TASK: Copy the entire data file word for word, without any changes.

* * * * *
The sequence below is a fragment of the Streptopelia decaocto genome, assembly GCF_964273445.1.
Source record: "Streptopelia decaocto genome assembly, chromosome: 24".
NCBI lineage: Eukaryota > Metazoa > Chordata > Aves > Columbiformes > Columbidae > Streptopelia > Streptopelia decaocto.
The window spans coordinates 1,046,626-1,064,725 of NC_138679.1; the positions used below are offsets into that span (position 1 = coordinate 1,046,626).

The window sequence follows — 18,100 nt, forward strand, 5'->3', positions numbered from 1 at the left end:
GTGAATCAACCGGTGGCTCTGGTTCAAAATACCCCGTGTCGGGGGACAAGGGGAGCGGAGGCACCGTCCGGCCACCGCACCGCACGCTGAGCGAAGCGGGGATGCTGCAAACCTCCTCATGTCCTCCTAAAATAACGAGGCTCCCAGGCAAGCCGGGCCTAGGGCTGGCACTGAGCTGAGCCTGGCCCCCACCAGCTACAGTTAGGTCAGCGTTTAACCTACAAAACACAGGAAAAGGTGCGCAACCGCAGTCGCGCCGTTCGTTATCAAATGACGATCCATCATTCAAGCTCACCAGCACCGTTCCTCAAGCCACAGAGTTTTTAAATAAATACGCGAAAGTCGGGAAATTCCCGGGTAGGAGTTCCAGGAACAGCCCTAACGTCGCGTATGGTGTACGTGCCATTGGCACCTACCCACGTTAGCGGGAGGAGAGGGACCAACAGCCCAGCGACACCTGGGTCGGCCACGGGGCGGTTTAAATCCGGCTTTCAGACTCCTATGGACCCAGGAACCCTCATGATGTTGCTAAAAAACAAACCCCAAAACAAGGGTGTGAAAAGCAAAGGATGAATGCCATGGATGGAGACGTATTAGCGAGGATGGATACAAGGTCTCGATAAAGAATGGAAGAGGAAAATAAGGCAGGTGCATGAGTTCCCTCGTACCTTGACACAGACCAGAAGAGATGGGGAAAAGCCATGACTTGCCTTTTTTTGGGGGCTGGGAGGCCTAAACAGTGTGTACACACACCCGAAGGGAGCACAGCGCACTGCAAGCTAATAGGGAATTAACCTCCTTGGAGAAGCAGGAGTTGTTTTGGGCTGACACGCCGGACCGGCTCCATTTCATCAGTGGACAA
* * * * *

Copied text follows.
The sequence below is a fragment of the Streptopelia decaocto genome, assembly GCF_964273445.1.
Source record: "Streptopelia decaocto genome assembly, chromosome: 24".
NCBI lineage: Eukaryota > Metazoa > Chordata > Aves > Columbiformes > Columbidae > Streptopelia > Streptopelia decaocto.
The window spans coordinates 1,046,626-1,064,725 of NC_138679.1; the positions used below are offsets into that span (position 1 = coordinate 1,046,626).

The window sequence follows — 18,100 nt, forward strand, 5'->3', positions numbered from 1 at the left end:
GTGAATCAACCGGTGGCTCTGGTTCAAAATACCCCGTGTCGGGGGACAAGGGGAGCGGAGGCACCGTCCGGCCACCGCACCGCACGCTGAGCGAAGCGGGGATGCTGCAAACCTCCTCATGTCCTCCTAAAATAACGAGGCTCCCAGGCAAGCCGGGCCTAGGGCTGGCACTGAGCTGAGCCTGGCCCCCACCAGCTACAGTTAGGTCAGCGTTTAACCTACAAAACACAGGAAAAGGTGCGCAACCGCAGTCGCGCCGTTCGTTATCAAATGACGATCCATCATTCAAGCTCACCAGCACCGTTCCTCAAGCCACAGAGTTTTTAAATAAATACGCGAAAGTCGGGAAATTCCCGGGTAGGAGTTCCAGGAACAGCCCTAACGTCGCGTATGGTGTACGTGCCATTGGCACCTACCCACGTTAGCGGGAGGAGAGGGACCAACAGCCCAGCGACACCTGGGTCGGCCACGGGGCGGTTTAAATCCGGCTTTCAGACTCCTATGGACCCAGGAACCCTCATGATGTTGCTAAAAAACAAACCCCAAAACAAGGGTGTGAAAAGCAAAGGATGAATGCCATGGATGGAGACGTATTAGCGAGGATGGATACAAGGTCTCGATAAAGAATGGAAGAGGAAAATAAGGCAGGTGCATGAGTTCCCTCGTACCTTGACACAGACCAGAAGAGATGGGGAAAAGCCATGACTTGCCTTTTTTTGGGGGCTGGGAGGCCTAAACAGTGTGTACACACACCCGAAGGGAGCACAGCGCACTGCAAGCTAATAGGGAATTAACCTCCTTGGAGAAGCAGGAGTTGTTTTGGGCTGACACGCCGGACCGGCTCCATTTCATCAGTGGACAA